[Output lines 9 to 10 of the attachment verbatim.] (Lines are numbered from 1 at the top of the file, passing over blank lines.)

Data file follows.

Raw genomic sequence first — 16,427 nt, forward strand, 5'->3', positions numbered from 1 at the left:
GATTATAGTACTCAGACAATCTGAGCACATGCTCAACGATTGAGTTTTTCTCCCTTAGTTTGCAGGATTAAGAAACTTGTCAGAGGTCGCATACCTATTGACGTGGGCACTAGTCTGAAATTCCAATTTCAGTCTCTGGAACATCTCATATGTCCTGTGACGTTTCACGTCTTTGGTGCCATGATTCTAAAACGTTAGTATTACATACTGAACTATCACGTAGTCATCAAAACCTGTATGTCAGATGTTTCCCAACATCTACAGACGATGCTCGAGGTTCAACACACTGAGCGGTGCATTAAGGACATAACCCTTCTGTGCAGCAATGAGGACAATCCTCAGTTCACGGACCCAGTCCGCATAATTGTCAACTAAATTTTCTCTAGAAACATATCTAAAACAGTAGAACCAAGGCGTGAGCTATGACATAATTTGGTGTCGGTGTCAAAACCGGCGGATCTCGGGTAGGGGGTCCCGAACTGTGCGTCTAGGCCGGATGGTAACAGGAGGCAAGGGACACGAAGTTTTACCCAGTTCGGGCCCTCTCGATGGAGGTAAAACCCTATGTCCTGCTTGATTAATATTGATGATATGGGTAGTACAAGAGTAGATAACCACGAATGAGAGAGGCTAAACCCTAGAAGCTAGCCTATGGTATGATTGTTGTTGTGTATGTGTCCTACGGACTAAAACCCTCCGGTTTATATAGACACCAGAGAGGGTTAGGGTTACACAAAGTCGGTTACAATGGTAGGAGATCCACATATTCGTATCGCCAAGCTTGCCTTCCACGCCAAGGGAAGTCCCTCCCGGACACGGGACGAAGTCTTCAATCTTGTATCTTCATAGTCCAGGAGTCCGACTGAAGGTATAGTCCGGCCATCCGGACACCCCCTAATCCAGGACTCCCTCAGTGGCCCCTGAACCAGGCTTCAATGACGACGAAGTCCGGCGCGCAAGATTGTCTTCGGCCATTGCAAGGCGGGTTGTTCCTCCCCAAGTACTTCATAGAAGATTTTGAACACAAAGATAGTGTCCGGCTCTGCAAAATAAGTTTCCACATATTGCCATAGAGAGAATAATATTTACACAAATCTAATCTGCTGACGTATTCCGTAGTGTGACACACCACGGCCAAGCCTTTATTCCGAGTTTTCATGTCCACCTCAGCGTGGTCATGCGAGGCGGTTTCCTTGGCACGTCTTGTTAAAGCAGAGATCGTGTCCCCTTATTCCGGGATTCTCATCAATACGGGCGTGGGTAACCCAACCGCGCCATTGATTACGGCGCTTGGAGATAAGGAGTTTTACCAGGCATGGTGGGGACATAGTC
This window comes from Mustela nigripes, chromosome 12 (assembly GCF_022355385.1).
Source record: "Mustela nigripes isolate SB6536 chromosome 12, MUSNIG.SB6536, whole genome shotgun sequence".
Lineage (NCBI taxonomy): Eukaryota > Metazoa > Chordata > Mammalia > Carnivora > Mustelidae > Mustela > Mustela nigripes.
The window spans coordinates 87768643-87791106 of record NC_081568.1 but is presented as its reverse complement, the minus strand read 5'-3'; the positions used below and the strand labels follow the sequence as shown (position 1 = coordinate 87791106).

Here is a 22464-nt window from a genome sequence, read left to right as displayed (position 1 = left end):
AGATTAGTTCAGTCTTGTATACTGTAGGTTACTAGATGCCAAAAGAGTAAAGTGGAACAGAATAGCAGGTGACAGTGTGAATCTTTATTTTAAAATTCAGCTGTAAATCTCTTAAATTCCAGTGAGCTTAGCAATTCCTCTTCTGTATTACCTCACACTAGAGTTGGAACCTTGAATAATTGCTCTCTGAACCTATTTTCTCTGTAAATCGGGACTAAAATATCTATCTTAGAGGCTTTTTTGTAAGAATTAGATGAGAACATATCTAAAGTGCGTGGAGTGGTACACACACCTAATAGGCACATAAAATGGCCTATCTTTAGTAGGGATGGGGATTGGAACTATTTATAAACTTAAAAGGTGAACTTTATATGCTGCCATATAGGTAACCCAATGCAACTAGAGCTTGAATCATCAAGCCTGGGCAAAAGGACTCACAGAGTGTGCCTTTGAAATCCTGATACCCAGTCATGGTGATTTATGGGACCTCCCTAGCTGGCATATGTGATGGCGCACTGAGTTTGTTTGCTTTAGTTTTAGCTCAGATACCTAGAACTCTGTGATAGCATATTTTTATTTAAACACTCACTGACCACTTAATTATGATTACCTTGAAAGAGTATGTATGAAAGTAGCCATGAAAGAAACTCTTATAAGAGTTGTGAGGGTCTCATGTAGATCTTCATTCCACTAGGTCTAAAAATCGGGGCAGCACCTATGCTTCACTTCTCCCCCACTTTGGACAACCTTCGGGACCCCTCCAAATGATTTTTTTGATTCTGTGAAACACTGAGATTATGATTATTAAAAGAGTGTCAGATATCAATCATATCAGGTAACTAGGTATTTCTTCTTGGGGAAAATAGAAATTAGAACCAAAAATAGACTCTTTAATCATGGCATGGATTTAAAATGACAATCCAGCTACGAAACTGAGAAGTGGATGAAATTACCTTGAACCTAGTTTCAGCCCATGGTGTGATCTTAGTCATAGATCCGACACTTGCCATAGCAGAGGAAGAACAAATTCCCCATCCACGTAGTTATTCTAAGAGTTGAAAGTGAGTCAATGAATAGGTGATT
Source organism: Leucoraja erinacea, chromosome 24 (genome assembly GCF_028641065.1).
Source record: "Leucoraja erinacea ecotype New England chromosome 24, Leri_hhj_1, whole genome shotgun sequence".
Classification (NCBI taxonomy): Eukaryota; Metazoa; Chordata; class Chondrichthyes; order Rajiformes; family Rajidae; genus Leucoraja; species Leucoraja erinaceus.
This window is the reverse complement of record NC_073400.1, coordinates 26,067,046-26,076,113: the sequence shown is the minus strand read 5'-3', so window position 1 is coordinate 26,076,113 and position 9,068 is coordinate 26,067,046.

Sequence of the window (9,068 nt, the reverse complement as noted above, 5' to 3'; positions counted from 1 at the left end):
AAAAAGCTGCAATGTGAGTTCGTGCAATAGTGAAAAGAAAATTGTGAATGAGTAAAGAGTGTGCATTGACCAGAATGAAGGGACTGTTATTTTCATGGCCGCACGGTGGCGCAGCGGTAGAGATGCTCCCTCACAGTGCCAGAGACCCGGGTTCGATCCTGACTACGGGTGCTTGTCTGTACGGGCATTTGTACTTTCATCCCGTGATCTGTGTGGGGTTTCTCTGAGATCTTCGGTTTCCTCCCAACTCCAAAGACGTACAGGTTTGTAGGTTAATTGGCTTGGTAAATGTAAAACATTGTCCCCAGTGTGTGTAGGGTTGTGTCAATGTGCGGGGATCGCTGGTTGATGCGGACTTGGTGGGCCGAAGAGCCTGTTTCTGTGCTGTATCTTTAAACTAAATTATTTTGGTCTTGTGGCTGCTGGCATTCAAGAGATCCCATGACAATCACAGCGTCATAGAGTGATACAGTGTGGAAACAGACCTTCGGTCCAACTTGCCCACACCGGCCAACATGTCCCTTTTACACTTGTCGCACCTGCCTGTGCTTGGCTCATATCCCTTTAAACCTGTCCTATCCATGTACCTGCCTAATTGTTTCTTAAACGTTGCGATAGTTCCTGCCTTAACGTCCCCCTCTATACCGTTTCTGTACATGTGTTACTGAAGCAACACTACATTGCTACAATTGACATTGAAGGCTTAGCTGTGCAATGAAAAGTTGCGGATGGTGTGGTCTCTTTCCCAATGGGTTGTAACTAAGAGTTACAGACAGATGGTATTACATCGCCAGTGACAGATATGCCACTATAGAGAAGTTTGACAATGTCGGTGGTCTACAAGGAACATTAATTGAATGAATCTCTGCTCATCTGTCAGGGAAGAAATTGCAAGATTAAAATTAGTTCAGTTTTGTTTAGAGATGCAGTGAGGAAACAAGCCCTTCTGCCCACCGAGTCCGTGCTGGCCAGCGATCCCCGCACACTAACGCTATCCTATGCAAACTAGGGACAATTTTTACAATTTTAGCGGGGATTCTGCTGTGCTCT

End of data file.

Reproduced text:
Source organism: Leucoraja erinacea, chromosome 24 (genome assembly GCF_028641065.1).
Source record: "Leucoraja erinacea ecotype New England chromosome 24, Leri_hhj_1, whole genome shotgun sequence".